In Annie Dillard’s Teaching a Stone to Talk, she writes, speaking of her husband and herself,
We teach our children one thing only, as we were taught: to wake up. We teach our children to look alive there, to join by words and activities the life of human culture on the planet’s crust. (22)
It got me thinking about what I want to teach my children.
Tritia and I recently married (Nov. 15th, 2015). While we’re in no rush, we both want children in the next few years. There is never a time when you’re “ready,” the platitude goes, but we’re as ready as we’ll ever be. Now in our early 30s, with my military service and our college educations behind us (for the time being), at the beginning of our careers, and having sailed a tumultuous ocean on the relationship front, we’re eager for the next adventure.
We want to pass on our morals, values, and experiences to our children, and provide guidance for their lives. It’s easy to get swept up in that, though. I have seen people with children and have found that, for some of them, their children have become their entire lives. In other words, the parents’ adventures have ceased. They pour their hearts into their children’s wellbeing, but I wonder… How much can parents offer their child if their own adventures have stopped?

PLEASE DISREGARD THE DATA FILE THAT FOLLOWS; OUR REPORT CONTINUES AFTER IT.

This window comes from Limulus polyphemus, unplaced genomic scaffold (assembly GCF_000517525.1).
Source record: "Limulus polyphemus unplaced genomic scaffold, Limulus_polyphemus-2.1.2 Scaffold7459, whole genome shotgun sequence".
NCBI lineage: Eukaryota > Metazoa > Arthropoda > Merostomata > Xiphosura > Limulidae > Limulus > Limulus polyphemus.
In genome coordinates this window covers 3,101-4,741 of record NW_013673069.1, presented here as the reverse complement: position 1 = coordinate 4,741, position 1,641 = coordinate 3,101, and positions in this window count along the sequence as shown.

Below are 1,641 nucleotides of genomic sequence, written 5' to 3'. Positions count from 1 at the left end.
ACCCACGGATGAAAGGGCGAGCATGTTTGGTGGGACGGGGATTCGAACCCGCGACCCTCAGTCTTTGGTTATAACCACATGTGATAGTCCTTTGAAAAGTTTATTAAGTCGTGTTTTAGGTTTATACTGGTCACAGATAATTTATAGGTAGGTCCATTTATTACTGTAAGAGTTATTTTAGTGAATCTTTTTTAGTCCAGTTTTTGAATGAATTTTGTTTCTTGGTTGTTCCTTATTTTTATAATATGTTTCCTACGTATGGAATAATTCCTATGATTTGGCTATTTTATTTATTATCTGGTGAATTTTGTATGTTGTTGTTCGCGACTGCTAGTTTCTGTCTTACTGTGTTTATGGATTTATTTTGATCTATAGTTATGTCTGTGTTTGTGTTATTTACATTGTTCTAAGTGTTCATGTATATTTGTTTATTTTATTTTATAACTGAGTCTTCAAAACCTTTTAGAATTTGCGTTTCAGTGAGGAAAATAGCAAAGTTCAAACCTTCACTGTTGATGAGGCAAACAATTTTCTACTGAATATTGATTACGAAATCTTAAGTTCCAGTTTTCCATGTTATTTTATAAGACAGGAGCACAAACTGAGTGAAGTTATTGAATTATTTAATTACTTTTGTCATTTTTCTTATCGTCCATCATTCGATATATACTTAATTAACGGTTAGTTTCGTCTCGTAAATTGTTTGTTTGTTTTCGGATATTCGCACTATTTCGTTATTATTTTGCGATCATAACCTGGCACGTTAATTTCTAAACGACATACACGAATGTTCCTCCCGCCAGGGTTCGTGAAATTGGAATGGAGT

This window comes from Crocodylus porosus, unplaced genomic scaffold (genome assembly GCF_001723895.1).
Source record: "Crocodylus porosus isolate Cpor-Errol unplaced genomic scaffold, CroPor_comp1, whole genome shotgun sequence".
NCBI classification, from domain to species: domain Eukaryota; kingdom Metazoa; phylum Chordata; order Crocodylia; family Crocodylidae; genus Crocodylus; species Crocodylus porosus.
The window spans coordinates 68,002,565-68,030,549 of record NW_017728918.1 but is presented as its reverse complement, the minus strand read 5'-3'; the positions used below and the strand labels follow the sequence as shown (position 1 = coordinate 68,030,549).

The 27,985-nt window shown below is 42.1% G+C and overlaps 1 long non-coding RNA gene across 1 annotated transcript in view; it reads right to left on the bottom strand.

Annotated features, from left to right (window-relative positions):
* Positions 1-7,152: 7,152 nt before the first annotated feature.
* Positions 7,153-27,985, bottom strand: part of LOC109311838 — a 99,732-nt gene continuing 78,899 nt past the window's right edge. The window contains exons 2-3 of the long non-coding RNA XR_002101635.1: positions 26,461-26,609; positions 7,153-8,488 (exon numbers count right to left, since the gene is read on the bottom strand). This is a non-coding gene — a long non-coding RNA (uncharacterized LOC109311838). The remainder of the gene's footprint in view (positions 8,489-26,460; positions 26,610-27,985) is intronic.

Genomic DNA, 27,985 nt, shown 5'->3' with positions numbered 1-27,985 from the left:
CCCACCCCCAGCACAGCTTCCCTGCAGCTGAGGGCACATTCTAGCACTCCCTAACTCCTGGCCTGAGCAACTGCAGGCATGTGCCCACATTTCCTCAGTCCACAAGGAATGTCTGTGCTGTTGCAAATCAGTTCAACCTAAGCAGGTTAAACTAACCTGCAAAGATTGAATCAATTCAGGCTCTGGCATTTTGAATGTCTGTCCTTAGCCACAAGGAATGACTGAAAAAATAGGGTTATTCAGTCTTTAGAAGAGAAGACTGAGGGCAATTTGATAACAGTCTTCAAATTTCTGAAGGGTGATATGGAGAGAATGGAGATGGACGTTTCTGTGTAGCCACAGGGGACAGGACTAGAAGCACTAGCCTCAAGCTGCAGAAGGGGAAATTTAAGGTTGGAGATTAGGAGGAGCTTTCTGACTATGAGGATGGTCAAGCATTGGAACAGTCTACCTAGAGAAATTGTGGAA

Of course, I’m on the outside looking in, and perhaps the parents’ adventures continue in moonlit moments after the kids have fallen asleep, adventures tucked into silent kisses before heads hit pillows, or clasped between warm palms and interlaced fingers before the alarm goes off and the day starts over again…
Whether these adventures are real, or are evasions of the fact that the real adventures stopped in favor of the children, I won’t claim certainty, because the relationship isn’t mine.
No matter the fate of Tritia’s and my adventures once we’ve had our first child, I know that I want to “teach our children one thing only[:] to look alive there, to join by words and activities the life of human culture on the planet’s crust.” I’m thinking I’ll commission a small, wooden sign, with this quote engraved in it, to hang securely above our child’s crib, where it will hopefully serve as a reminder to his parents to lead by example and continue the adventure, always.
Dillard, Annie. “Total Eclipse.” Teaching a Stone to Talk: Expeditions and Encounters. Annie Dillard. 9-28. New York: HarperPerennial, 1992. Print.
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